In a decision with wide-ranging ramifications, a federal appeals court in Philadelphia yesterday reversed a lower court ruling and decided the NCAA could use its current criteria for standardized test scores to determine who is eligible to compete, practice and receive athletic scholarships as college freshmen.
The majority of the 3rd U.S. Circuit Court of Appeals three-judge panel ruled the NCAA was not a recipient of federal funds in this case, and thus was not subject to standards set by the Civil Rights Act of 1964. The majority ruling did not address the substantive issue held by a federal district court judge: that the standardized test-score provision of the NCAA's eligibility rules had a disparate effect on black student-athletes.
"They went off on a technicality, but the battle is not over," said Adele Kimmel, an attorney for Washington-based Trial Lawyers for Public Justice, which brought the class-action lawsuit in early 1997 on behalf of Tai Kwan Cureton and three other named plaintiffs.
Pending appeal, yesterday's ruling generally means the NCAA will not be subject to any federal civil rights laws in cases involving sex discrimination (Title IX), ethnic or racial discrimination or discrimination against the disabled.
Judge Morton I. Greenberg wrote that under the regulations of the Civil Rights Act, the federal funds the NCAA receives for its National Youth Sports Program (NYSP) do not subject the NCAA to the law unless the lawsuit is specifically brought against the NYSP. The NYSP is a youth enrichment program that provides summer education and sports instruction on campuses of both NCAA-member and nonmember institutions. It receives about $16 million annually in federal funds.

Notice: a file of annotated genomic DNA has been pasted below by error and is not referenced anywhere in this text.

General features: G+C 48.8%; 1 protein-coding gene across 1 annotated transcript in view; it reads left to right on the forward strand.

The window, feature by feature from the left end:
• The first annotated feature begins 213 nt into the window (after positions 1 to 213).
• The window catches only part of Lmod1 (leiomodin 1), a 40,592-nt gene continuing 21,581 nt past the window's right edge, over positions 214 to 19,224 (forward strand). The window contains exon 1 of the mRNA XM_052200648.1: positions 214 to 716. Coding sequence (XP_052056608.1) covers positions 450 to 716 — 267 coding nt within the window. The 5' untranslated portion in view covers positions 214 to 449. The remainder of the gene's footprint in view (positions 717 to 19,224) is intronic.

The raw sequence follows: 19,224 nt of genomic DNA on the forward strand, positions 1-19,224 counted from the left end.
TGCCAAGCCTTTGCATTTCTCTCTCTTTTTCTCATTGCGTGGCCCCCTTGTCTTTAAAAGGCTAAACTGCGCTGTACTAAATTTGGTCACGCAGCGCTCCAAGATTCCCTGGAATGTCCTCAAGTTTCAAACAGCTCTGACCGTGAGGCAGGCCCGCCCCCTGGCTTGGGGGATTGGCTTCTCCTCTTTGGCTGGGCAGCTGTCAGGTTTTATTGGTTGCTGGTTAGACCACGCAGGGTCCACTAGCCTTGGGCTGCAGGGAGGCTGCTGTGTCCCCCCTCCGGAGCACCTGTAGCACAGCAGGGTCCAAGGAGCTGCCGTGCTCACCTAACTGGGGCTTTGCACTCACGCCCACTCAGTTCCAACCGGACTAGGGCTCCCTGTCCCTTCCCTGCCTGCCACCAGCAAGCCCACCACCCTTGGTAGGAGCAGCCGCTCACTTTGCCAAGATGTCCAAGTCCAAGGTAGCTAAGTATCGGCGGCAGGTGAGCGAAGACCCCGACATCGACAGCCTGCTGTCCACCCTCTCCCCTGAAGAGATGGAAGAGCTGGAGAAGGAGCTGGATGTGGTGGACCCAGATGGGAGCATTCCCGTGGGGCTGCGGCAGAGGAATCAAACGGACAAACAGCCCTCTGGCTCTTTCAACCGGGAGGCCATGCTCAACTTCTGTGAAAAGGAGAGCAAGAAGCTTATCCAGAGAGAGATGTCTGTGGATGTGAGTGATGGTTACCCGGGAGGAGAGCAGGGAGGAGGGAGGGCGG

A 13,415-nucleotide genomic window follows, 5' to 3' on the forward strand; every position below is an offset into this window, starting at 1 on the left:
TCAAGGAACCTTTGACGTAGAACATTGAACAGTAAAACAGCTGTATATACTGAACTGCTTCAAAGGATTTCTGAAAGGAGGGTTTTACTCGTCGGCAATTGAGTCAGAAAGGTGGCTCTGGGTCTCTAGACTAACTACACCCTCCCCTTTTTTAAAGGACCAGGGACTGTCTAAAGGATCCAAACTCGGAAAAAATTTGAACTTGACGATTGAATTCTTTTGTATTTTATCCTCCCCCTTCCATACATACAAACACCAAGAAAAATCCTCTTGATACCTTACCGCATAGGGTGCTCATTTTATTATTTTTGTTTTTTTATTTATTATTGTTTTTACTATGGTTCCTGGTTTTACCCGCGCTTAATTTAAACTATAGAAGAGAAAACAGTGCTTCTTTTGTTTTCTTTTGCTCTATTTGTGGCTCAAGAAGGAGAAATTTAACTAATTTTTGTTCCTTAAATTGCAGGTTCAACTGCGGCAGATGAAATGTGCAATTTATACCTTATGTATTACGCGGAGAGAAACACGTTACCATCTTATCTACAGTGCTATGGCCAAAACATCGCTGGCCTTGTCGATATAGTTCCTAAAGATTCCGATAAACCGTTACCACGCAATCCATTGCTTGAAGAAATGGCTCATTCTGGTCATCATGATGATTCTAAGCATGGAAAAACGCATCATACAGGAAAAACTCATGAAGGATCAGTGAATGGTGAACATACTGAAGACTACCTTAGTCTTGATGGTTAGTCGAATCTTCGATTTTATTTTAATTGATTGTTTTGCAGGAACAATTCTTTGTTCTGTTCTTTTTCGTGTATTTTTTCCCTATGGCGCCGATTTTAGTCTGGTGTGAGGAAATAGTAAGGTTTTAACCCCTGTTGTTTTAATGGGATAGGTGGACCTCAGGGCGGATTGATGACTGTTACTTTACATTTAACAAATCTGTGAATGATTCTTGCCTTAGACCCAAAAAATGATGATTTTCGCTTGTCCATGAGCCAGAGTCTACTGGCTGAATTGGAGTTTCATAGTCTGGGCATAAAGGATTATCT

He also dismissed the claim that the NCAA was a recipient of federal funds because the member schools that receive federal funds cede their authority on intercollegiate sports to the NCAA. He wrote, "The fact that the institutions make . . . decisions cognizant of NCAA sanctions does not mean the NCAA controls them, because they have the option, albeit unpalatable, of risking sanctions or voluntarily withdrawing from the NCAA."
Kimmel called the ruling "a travesty and a complete injustice for the NCAA to run college athletics and be immune from the civil rights laws. The practical effect is that the NCAA is allowed to discriminate and there is nothing anyone can do about it, and we believe that is wrong."
Elsa Cole, the NCAA's general counsel, said, "We think it's a sound decision."
The appeals panel had stayed the lower court's ruling pending the outcome of this appeal, so the eligibility criteria pertaining to the rule first known as Proposition 48, and now known as Proposition 16, remain unchanged. The NCAA is reviewing those standards, a spokesman said.
The NCAA requires freshmen to have a high school diploma, a minimum standardized-test score and a minimum grade-point average in 13 core academic courses to compete. The test score and GPA requirements are based on an indexed, sliding scale. Students scoring less than 820 (out of a possible 1,600) on the Scholastic Assessment Test or 66 (out of 120) on the American College Test cannot participate in sports as freshmen, regardless of their GPA.
Kimmel said Cureton's attorneys will file a motion in January seeking a review by the full 3rd Circuit appeals court. Both sides expect the appeal process to reach the Supreme Court.